Sometimes, elections can produce three crowds: those who feel a devastating defeat, those who shout a shallow victory, and the rest who seem to go on with everyday life. The two extremes seem to have built their very identity on politics, in a way that either says “our only hope is in human accomplishment,” forgetting all human plans have flaws. Meanwhile those who go on with everyday life seem to have their identity elsewhere (preoccupied with work, their families, or (hopefully) the peace of Christ).

Perhaps one of the most penetrating questions we can ask instead of “What do you think on this specific issue?” is “Why do you care/not care about politics at all?”


(Joel Vaughn) #36

On the reason for caring about politics, what would you hope to find out?


(Joel Vaughn) #37

@CarsonWeitnauer @Brittany_Bowman1
This is tricky. It would seem that in the matter of use of government for justice by Christians, the question seems about whether the use of political force (i.e. government) to achieve one’s vision of justice is a stumblingblock to the gospel message–or framed perhaps differently, inconsistent with the “ethical framework of the scriptures”–seems more directed toward the Christian Right than the Christian Left. In whatever sense this is the case, it’s hard to know how to respond without understanding better where that perception is coming from. Whatever degree we are more apprehensive of political discussion than theological discussion is more convincing evidence to me that our Christian commitments are intertwined with the pathways of the world than that the political activities of Christians upset non-Christians–especially those whose worldviews are essentially political (and legalistic). Now, I also think that even well-intended legal means are not necessarily wise. Was the Prohibition amendment unjust or unwise? It may have been unwise. Certain laws in Texas restricting sexual behaviors may have been ultimately constitutional but still unwise. The movie Have You Seen Andy? gets to some social consequences of the sexual revolution and maybe leads to some respect for the desire to see government involved in the struggle. But not every political intervention is wise.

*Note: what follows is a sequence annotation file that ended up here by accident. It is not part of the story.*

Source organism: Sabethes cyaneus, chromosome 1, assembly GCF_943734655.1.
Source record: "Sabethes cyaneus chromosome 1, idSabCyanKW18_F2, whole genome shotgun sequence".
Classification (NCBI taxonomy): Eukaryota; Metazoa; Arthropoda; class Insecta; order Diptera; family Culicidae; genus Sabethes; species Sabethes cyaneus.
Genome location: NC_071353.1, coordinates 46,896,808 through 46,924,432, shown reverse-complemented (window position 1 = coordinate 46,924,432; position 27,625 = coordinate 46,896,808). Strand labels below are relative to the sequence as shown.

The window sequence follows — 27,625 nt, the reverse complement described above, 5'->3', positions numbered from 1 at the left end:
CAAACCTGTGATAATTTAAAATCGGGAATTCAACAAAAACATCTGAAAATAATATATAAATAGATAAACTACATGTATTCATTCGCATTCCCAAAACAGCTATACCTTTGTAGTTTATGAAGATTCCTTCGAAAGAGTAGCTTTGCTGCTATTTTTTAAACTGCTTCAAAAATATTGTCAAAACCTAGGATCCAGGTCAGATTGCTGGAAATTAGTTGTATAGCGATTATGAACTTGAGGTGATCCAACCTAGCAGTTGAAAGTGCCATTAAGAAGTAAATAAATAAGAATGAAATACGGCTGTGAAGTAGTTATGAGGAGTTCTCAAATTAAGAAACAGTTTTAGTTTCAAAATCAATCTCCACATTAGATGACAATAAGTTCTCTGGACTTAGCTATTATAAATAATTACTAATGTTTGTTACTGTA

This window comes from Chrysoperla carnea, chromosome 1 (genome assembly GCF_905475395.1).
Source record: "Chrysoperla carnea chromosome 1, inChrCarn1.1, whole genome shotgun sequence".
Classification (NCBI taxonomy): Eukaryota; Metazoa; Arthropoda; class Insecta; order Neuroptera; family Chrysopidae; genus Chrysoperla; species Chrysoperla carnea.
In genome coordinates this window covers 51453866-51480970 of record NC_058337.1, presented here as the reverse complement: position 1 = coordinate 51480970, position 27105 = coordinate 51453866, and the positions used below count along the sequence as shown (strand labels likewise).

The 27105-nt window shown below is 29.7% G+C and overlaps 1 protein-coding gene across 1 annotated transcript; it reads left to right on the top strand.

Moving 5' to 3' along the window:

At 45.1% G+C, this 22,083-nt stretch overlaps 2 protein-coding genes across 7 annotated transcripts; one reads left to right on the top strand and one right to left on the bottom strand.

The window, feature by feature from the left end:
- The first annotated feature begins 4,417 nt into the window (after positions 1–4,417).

Carson’s point about the ways of believers vs. the ways of the Gentiles [Matt 20] brings me back to my other recent response about Christian politics: